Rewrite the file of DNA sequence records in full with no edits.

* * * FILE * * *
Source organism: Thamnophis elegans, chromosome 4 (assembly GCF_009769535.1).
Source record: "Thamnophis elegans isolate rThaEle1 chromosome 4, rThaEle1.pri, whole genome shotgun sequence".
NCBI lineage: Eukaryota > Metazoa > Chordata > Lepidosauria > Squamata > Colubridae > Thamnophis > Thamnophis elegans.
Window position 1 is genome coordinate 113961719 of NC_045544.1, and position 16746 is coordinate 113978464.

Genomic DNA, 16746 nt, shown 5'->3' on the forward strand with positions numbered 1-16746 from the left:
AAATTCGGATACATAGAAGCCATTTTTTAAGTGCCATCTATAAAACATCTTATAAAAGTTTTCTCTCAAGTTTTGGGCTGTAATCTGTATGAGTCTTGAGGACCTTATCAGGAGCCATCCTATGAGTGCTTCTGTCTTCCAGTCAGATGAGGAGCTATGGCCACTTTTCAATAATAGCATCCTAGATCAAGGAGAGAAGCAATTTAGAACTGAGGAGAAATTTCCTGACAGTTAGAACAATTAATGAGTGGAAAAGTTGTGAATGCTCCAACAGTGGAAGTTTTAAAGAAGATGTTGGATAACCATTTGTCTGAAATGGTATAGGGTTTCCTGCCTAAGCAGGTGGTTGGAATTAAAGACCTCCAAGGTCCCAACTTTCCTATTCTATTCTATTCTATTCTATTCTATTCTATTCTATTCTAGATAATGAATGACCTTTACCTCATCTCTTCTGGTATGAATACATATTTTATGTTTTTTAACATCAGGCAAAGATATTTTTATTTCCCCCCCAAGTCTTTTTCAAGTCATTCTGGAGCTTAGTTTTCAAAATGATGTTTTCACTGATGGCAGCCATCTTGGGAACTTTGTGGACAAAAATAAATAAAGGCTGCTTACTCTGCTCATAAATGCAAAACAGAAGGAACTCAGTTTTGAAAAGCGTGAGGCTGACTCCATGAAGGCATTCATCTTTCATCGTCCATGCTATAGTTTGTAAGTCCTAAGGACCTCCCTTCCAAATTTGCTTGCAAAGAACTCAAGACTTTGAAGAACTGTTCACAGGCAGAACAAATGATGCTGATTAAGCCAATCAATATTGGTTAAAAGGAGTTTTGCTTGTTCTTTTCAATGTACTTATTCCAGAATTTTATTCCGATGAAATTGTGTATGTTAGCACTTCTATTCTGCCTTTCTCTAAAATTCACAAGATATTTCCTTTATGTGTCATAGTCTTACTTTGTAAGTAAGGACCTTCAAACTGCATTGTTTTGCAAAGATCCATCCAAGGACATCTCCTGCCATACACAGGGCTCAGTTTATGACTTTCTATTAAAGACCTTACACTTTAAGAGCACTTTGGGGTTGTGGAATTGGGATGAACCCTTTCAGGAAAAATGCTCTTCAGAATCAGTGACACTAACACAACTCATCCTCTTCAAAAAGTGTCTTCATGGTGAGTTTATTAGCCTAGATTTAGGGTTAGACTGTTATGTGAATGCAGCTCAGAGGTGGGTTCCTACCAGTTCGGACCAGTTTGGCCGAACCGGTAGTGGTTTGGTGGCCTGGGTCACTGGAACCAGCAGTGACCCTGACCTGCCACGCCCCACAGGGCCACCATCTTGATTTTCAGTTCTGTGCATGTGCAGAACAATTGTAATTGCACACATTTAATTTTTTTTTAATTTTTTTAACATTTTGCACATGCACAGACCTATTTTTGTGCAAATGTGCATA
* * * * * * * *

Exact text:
Source organism: Thamnophis elegans, chromosome 4 (assembly GCF_009769535.1).
Source record: "Thamnophis elegans isolate rThaEle1 chromosome 4, rThaEle1.pri, whole genome shotgun sequence".
NCBI lineage: Eukaryota > Metazoa > Chordata > Lepidosauria > Squamata > Colubridae > Thamnophis > Thamnophis elegans.
Window position 1 is genome coordinate 113961719 of NC_045544.1, and position 16746 is coordinate 113978464.

Genomic DNA, 16746 nt, shown 5'->3' on the forward strand with positions numbered 1-16746 from the left:
AAATTCGGATACATAGAAGCCATTTTTTAAGTGCCATCTATAAAACATCTTATAAAAGTTTTCTCTCAAGTTTTGGGCTGTAATCTGTATGAGTCTTGAGGACCTTATCAGGAGCCATCCTATGAGTGCTTCTGTCTTCCAGTCAGATGAGGAGCTATGGCCACTTTTCAATAATAGCATCCTAGATCAAGGAGAGAAGCAATTTAGAACTGAGGAGAAATTTCCTGACAGTTAGAACAATTAATGAGTGGAAAAGTTGTGAATGCTCCAACAGTGGAAGTTTTAAAGAAGATGTTGGATAACCATTTGTCTGAAATGGTATAGGGTTTCCTGCCTAAGCAGGTGGTTGGAATTAAAGACCTCCAAGGTCCCAACTTTCCTATTCTATTCTATTCTATTCTATTCTATTCTATTCTATTCTAGATAATGAATGACCTTTACCTCATCTCTTCTGGTATGAATACATATTTTATGTTTTTTAACATCAGGCAAAGATATTTTTATTTCCCCCCCAAGTCTTTTTCAAGTCATTCTGGAGCTTAGTTTTCAAAATGATGTTTTCACTGATGGCAGCCATCTTGGGAACTTTGTGGACAAAAATAAATAAAGGCTGCTTACTCTGCTCATAAATGCAAAACAGAAGGAACTCAGTTTTGAAAAGCGTGAGGCTGACTCCATGAAGGCATTCATCTTTCATCGTCCATGCTATAGTTTGTAAGTCCTAAGGACCTCCCTTCCAAATTTGCTTGCAAAGAACTCAAGACTTTGAAGAACTGTTCACAGGCAGAACAAATGATGCTGATTAAGCCAATCAATATTGGTTAAAAGGAGTTTTGCTTGTTCTTTTCAATGTACTTATTCCAGAATTTTATTCCGATGAAATTGTGTATGTTAGCACTTCTATTCTGCCTTTCTCTAAAATTCACAAGATATTTCCTTTATGTGTCATAGTCTTACTTTGTAAGTAAGGACCTTCAAACTGCATTGTTTTGCAAAGATCCATCCAAGGACATCTCCTGCCATACACAGGGCTCAGTTTATGACTTTCTATTAAAGACCTTACACTTTAAGAGCACTTTGGGGTTGTGGAATTGGGATGAACCCTTTCAGGAAAAATGCTCTTCAGAATCAGTGACACTAACACAACTCATCCTCTTCAAAAAGTGTCTTCATGGTGAGTTTATTAGCCTAGATTTAGGGTTAGACTGTTATGTGAATGCAGCTCAGAGGTGGGTTCCTACCAGTTCGGACCAGTTTGGCCGAACCGGTAGTGGTTTGGTGGCCTGGGTCACTGGAACCAGCAGTGACCCTGACCTGCCACGCCCCACAGGGCCACCATCTTGATTTTCAGTTCTGTGCATGTGCAGAACAATTGTAATTGCACACATTTAATTTTTTTTTAATTTTTTTAACATTTTGCACATGCACAGACCTATTTTTGTGCAAATGTGCATA